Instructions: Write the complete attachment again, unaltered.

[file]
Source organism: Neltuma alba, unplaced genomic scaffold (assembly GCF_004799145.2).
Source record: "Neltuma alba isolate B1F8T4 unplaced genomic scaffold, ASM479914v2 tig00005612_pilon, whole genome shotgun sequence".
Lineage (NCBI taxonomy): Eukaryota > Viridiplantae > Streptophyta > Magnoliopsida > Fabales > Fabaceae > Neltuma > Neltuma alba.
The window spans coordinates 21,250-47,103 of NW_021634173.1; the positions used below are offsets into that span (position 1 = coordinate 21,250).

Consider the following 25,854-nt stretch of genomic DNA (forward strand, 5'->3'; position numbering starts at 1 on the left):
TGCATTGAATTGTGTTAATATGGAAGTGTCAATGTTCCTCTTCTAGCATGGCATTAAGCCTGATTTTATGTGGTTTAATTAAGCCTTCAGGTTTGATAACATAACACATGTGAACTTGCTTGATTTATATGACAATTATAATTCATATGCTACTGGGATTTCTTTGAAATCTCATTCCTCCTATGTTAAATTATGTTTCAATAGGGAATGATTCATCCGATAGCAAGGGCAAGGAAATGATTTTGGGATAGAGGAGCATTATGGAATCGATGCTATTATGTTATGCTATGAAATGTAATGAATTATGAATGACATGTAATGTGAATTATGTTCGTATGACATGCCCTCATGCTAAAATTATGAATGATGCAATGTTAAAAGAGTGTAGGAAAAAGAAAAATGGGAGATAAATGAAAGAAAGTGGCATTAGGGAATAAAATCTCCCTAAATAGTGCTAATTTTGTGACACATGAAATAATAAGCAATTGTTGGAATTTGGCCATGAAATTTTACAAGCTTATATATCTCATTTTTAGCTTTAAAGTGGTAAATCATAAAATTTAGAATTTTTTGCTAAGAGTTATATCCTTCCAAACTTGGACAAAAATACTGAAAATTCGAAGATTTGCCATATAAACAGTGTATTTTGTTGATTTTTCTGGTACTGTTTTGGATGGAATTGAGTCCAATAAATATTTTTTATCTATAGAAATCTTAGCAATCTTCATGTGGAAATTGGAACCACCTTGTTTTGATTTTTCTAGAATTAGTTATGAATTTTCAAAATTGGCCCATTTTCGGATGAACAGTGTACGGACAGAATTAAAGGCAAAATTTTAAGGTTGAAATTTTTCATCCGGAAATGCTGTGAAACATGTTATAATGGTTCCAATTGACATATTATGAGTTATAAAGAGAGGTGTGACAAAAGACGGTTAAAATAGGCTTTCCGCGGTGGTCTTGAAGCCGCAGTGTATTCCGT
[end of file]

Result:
Source organism: Neltuma alba, unplaced genomic scaffold (assembly GCF_004799145.2).
Source record: "Neltuma alba isolate B1F8T4 unplaced genomic scaffold, ASM479914v2 tig00005612_pilon, whole genome shotgun sequence".
Lineage (NCBI taxonomy): Eukaryota > Viridiplantae > Streptophyta > Magnoliopsida > Fabales > Fabaceae > Neltuma > Neltuma alba.
The window spans coordinates 21,250-47,103 of NW_021634173.1; the positions used below are offsets into that span (position 1 = coordinate 21,250).

Consider the following 25,854-nt stretch of genomic DNA (forward strand, 5'->3'; position numbering starts at 1 on the left):
TGCATTGAATTGTGTTAATATGGAAGTGTCAATGTTCCTCTTCTAGCATGGCATTAAGCCTGATTTTATGTGGTTTAATTAAGCCTTCAGGTTTGATAACATAACACATGTGAACTTGCTTGATTTATATGACAATTATAATTCATATGCTACTGGGATTTCTTTGAAATCTCATTCCTCCTATGTTAAATTATGTTTCAATAGGGAATGATTCATCCGATAGCAAGGGCAAGGAAATGATTTTGGGATAGAGGAGCATTATGGAATCGATGCTATTATGTTATGCTATGAAATGTAATGAATTATGAATGACATGTAATGTGAATTATGTTCGTATGACATGCCCTCATGCTAAAATTATGAATGATGCAATGTTAAAAGAGTGTAGGAAAAAGAAAAATGGGAGATAAATGAAAGAAAGTGGCATTAGGGAATAAAATCTCCCTAAATAGTGCTAATTTTGTGACACATGAAATAATAAGCAATTGTTGGAATTTGGCCATGAAATTTTACAAGCTTATATATCTCATTTTTAGCTTTAAAGTGGTAAATCATAAAATTTAGAATTTTTTGCTAAGAGTTATATCCTTCCAAACTTGGACAAAAATACTGAAAATTCGAAGATTTGCCATATAAACAGTGTATTTTGTTGATTTTTCTGGTACTGTTTTGGATGGAATTGAGTCCAATAAATATTTTTTATCTATAGAAATCTTAGCAATCTTCATGTGGAAATTGGAACCACCTTGTTTTGATTTTTCTAGAATTAGTTATGAATTTTCAAAATTGGCCCATTTTCGGATGAACAGTGTACGGACAGAATTAAAGGCAAAATTTTAAGGTTGAAATTTTTCATCCGGAAATGCTGTGAAACATGTTATAATGGTTCCAATTGACATATTATGAGTTATAAAGAGAGGTGTGACAAAAGACGGTTAAAATAGGCTTTCCGCGGTGGTCTTGAAGCCGCAGTGTATTCCGT